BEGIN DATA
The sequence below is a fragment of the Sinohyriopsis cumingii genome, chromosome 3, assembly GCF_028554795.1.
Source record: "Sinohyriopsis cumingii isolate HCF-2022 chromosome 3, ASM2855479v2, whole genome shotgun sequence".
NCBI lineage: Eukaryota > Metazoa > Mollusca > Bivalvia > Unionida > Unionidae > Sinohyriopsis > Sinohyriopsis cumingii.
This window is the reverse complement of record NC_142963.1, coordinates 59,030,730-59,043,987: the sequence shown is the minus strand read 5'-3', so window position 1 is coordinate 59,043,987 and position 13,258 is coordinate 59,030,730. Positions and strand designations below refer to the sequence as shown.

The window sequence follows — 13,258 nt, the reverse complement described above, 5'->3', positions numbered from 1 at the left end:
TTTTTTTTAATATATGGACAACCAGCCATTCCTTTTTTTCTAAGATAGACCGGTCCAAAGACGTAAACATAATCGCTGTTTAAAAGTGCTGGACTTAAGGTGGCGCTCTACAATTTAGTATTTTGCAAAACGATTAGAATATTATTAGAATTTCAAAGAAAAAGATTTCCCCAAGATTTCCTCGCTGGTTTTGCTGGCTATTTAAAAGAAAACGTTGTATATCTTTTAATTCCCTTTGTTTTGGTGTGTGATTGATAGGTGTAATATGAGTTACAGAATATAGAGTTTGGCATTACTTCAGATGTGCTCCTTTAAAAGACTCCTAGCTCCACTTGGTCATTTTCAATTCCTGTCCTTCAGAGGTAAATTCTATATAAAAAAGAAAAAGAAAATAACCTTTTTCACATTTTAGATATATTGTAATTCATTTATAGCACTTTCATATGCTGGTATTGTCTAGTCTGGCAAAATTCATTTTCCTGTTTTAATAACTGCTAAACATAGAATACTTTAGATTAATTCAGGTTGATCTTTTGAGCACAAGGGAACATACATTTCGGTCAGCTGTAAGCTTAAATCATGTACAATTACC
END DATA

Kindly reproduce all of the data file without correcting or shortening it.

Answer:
The sequence below is a fragment of the Sinohyriopsis cumingii genome, chromosome 3, assembly GCF_028554795.1.
Source record: "Sinohyriopsis cumingii isolate HCF-2022 chromosome 3, ASM2855479v2, whole genome shotgun sequence".
NCBI lineage: Eukaryota > Metazoa > Mollusca > Bivalvia > Unionida > Unionidae > Sinohyriopsis > Sinohyriopsis cumingii.
This window is the reverse complement of record NC_142963.1, coordinates 59,030,730-59,043,987: the sequence shown is the minus strand read 5'-3', so window position 1 is coordinate 59,043,987 and position 13,258 is coordinate 59,030,730. Positions and strand designations below refer to the sequence as shown.

The window sequence follows — 13,258 nt, the reverse complement described above, 5'->3', positions numbered from 1 at the left end:
TTTTTTTTAATATATGGACAACCAGCCATTCCTTTTTTTCTAAGATAGACCGGTCCAAAGACGTAAACATAATCGCTGTTTAAAAGTGCTGGACTTAAGGTGGCGCTCTACAATTTAGTATTTTGCAAAACGATTAGAATATTATTAGAATTTCAAAGAAAAAGATTTCCCCAAGATTTCCTCGCTGGTTTTGCTGGCTATTTAAAAGAAAACGTTGTATATCTTTTAATTCCCTTTGTTTTGGTGTGTGATTGATAGGTGTAATATGAGTTACAGAATATAGAGTTTGGCATTACTTCAGATGTGCTCCTTTAAAAGACTCCTAGCTCCACTTGGTCATTTTCAATTCCTGTCCTTCAGAGGTAAATTCTATATAAAAAAGAAAAAGAAAATAACCTTTTTCACATTTTAGATATATTGTAATTCATTTATAGCACTTTCATATGCTGGTATTGTCTAGTCTGGCAAAATTCATTTTCCTGTTTTAATAACTGCTAAACATAGAATACTTTAGATTAATTCAGGTTGATCTTTTGAGCACAAGGGAACATACATTTCGGTCAGCTGTAAGCTTAAATCATGTACAATTACC